Improving the delivery of public services and meeting society’s demands is among the foremost missions of the public sector. Information and Communication Technologies are already playing a pivotal role in helping agencies to achieve this mission, as modern, though well-established technologies are adopted and applied by the public sector who acts thus as a follower of technological developments and a mere receiver of related innovations.

However, as new and emerging technologies are further transforming our daily life, tackling challenges and opening up new and exciting opportunities for innovation in other domains, such as manufacturing, business, consumer services, media etc., expectations of leveraging these technologies for transforming and innovating the public sector are growing as well. Emerging technologies, characterized according to Rotolo (Rotolo, D., Hicks, D., Martin, B. R. (2015), What is an emerging technology? Research Policy 44(10), pp. 1827-1843). by radical novelty, relatively fast growth, coherence, prominent impact, and uncertainty and ambiguity, are perceived as capable of changing the status quo. As such they do hold a high potential of modernizing the public sector and transforming the latter into an innovation driver.

Nevertheless, one has to note that not all technologies apply everywhere, not to mention that besides benefits and opportunities for innovation, they also bring along drawbacks and risks. This means that careful considerations and planning are needed before porting new technologies and trends in the public sector. This is because technology is one part of the wider project of applying fundamental and profound changes in public administrations, where stakeholder readiness, in terms of all literacy, skills and dedication, maturity of existing infrastructures and knowhow and inclusiveness of related legislation are critical success factors that also play their part.

Yet in a time of profound financial and societal crisis and, in spite of the uncertainty that surrounds the application of emerging technologies in its context, the public sector cannot afford to retain a passive role; on the contrary, the latter has to jump into the forefront of technological developments and to seek and explore new opportunities for value creation. Indeed it is high time public agencies identified, analyzed and evaluated the innovation potential of emerging technologies and built business cases around their exploitation to address specific needs. Creativity is at most needed in this process, whereas lessons from the private sector, and basically from each technology’s mainstream domains of application can reveal ways to side-step potential barriers and effect change. Further to that, an open dialogue with the stakeholders involved not only in the implementation but also in the adoption of the envisaged technological solutions, as well as a culture of best practices sharing with other agencies, can notably reinforce the chances of success of the venture.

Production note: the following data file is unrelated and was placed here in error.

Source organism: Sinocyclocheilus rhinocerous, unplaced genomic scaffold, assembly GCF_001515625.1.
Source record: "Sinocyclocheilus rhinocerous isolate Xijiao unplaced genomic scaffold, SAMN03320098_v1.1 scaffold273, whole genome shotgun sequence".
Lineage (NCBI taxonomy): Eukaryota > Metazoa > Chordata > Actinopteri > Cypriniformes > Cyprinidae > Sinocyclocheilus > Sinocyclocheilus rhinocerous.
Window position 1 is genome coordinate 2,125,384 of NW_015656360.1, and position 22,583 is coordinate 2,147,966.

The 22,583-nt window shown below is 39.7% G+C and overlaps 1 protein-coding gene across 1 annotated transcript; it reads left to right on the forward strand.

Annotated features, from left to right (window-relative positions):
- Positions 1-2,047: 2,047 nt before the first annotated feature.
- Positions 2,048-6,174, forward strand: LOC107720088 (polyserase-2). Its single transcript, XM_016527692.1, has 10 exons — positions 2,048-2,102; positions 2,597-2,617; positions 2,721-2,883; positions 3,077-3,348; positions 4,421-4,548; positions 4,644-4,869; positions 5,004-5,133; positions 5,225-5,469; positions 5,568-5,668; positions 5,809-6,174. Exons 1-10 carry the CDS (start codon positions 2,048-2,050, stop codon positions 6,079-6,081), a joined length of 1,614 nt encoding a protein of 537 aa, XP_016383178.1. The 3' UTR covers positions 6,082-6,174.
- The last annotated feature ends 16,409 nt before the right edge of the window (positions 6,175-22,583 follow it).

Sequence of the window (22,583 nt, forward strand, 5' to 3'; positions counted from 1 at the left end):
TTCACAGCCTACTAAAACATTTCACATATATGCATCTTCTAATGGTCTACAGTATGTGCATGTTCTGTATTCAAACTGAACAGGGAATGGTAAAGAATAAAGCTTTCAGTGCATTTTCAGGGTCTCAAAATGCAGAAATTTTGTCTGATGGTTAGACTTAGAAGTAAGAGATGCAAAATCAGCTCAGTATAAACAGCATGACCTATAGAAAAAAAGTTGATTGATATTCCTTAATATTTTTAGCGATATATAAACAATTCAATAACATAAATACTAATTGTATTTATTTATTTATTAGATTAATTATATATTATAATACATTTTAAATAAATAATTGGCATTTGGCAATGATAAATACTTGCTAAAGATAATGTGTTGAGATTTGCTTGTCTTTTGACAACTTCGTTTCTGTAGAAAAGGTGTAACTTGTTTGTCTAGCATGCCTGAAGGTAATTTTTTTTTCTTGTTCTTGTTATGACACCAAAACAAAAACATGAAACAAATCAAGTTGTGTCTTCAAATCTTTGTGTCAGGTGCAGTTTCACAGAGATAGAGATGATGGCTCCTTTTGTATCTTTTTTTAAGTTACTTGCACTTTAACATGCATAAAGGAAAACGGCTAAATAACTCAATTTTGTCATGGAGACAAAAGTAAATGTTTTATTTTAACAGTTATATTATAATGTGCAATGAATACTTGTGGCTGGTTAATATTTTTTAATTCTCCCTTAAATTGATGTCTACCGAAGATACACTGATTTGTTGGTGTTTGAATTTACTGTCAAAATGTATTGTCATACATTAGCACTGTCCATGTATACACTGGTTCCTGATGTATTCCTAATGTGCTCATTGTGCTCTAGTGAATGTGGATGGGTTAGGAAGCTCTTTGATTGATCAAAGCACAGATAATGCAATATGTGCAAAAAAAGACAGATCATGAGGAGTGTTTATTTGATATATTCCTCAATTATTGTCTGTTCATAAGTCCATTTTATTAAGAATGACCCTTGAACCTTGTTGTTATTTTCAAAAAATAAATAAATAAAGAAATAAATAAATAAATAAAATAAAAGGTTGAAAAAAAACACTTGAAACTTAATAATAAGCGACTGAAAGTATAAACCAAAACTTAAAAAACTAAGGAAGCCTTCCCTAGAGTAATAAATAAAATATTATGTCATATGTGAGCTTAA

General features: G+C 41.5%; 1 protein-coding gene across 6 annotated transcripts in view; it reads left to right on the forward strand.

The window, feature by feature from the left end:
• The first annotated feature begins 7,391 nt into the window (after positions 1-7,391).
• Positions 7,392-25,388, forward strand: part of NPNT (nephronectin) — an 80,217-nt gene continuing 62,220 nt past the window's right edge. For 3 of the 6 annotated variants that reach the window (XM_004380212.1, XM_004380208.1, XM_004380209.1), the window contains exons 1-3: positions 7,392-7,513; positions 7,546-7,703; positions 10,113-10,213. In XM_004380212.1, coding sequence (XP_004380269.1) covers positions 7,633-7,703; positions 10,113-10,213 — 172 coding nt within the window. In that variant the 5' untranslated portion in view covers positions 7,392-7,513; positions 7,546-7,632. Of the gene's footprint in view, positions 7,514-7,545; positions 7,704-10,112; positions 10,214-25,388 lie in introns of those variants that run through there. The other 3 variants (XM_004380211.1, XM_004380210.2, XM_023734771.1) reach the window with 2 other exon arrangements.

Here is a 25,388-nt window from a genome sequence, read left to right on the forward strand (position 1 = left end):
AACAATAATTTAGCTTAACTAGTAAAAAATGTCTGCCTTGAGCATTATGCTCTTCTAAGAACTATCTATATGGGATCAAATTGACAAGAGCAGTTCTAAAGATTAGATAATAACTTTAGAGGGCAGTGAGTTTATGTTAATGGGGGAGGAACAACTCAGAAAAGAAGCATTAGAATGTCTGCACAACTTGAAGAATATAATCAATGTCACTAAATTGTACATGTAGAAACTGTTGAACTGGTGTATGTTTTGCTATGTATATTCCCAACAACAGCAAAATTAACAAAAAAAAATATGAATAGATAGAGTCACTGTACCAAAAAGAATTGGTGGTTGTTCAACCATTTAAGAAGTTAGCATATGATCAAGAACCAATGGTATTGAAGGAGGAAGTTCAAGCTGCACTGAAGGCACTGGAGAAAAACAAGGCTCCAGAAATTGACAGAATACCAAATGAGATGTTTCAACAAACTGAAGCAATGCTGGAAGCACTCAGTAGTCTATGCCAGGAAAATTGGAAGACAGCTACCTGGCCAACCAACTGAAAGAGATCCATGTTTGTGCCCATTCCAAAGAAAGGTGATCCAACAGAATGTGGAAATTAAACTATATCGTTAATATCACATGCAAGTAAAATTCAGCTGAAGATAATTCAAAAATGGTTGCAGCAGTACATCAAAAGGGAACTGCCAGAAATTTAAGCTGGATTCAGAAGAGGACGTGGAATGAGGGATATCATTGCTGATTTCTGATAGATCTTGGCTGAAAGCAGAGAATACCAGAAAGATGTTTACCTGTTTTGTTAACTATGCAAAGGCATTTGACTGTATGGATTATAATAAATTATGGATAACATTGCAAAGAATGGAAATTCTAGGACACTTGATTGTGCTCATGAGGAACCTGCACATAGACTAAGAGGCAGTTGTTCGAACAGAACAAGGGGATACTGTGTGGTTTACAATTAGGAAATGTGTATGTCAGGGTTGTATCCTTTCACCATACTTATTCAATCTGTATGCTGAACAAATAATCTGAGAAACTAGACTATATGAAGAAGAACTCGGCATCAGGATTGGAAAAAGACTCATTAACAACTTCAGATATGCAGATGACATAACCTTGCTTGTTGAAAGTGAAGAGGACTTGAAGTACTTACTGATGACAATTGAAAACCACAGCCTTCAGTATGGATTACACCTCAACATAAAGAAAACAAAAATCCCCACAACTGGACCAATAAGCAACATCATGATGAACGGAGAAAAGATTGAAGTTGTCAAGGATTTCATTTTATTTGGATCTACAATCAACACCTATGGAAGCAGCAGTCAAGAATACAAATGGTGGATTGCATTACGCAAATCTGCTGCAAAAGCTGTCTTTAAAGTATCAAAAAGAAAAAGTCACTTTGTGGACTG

In SONNETS, we are focusing on emerging technologies and their application in the public sector. As part of our activities, we have performed an extensive desk research to identify a pool of key emerging and disruptive technologies and strategic technological trends, while we have organized and conducted a series of interviews with IT experts, a focus group with the SONNETS Experts Committee, and a number of workshops with citizen, businesses and public sector representatives, in order to refine and narrow down our findings into a list of technologies and trends that do make sense to be adopted by the public sector.